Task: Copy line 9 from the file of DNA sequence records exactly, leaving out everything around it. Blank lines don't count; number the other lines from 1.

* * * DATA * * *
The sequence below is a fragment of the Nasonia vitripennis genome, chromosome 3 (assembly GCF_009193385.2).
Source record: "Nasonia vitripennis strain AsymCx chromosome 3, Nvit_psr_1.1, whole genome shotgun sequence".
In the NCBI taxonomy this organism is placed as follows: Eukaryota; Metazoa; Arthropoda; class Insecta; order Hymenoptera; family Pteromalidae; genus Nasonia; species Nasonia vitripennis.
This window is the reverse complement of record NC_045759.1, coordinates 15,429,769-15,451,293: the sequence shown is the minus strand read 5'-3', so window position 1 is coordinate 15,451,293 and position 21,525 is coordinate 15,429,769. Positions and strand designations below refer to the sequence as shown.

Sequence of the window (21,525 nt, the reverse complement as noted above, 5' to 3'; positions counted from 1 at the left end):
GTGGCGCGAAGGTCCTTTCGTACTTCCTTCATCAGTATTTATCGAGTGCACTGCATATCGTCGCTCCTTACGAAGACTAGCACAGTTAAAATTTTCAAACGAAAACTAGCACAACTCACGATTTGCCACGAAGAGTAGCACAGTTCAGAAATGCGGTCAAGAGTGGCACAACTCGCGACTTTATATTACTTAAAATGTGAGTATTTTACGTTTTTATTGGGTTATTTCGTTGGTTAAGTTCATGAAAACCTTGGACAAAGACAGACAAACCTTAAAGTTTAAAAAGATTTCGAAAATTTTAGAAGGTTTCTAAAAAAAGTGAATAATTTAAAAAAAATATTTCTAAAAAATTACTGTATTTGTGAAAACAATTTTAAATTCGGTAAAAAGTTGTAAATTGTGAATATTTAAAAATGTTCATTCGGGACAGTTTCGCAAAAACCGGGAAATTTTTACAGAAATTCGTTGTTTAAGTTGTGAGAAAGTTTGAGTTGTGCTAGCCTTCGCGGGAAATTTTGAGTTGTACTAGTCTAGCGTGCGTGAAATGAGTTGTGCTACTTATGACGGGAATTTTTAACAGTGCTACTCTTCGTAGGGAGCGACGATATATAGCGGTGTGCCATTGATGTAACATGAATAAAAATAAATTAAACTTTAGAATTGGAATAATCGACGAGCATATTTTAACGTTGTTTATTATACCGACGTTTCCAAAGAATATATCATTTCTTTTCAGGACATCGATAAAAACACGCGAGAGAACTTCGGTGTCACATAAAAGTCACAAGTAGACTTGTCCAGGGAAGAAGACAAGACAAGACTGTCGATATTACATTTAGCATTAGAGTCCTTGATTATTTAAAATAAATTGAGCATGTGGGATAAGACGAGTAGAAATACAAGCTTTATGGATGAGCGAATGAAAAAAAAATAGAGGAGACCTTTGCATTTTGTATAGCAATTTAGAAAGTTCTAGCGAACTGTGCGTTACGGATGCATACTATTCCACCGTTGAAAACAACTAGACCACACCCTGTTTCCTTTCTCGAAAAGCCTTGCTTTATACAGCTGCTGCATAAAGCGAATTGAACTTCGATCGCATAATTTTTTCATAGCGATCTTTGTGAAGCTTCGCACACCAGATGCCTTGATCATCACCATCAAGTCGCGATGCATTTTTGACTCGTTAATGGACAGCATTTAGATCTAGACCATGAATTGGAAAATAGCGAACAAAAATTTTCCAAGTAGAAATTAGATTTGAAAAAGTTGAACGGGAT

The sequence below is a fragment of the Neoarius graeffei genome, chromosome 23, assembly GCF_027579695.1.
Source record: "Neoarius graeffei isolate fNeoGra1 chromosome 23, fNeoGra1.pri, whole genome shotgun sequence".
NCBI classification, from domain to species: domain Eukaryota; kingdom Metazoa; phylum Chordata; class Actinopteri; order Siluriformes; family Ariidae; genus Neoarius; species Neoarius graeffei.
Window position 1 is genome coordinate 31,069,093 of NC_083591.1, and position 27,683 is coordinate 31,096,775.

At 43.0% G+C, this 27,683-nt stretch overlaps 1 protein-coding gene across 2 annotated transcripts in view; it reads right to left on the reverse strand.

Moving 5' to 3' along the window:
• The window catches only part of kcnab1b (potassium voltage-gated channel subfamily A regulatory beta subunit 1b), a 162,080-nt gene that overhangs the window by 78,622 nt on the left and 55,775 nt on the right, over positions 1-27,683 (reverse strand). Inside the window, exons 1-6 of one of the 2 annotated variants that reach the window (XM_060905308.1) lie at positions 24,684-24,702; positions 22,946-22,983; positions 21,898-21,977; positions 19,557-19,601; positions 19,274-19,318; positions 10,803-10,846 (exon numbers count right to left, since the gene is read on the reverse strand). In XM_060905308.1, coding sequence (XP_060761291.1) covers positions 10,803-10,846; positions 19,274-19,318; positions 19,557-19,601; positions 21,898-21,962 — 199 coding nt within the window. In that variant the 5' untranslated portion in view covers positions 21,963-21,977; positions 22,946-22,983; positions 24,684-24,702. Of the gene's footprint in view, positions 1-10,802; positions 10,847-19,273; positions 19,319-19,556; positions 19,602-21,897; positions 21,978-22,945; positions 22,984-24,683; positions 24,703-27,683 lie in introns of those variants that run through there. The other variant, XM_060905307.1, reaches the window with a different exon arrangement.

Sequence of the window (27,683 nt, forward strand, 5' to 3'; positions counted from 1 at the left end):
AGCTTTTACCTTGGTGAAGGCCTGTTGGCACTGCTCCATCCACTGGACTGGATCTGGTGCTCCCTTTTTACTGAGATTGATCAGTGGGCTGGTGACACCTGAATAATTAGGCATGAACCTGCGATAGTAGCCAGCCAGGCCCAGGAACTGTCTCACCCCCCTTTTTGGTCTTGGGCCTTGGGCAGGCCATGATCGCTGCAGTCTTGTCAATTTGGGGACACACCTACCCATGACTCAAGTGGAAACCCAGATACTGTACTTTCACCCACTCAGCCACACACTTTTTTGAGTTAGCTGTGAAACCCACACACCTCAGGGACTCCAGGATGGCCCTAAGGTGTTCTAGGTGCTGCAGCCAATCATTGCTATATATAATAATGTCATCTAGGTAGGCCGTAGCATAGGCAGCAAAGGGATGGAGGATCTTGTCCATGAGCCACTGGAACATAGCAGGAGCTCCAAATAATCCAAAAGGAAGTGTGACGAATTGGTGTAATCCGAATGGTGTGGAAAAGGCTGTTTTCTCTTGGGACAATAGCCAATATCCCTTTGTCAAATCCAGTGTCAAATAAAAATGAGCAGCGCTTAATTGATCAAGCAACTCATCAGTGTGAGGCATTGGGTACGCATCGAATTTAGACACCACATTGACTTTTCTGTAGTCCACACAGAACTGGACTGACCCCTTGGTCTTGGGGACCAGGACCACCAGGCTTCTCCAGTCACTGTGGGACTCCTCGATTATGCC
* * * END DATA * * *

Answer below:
NCBI classification, from domain to species: domain Eukaryota; kingdom Metazoa; phylum Chordata; class Actinopteri; order Siluriformes; family Ariidae; genus Neoarius; species Neoarius graeffei.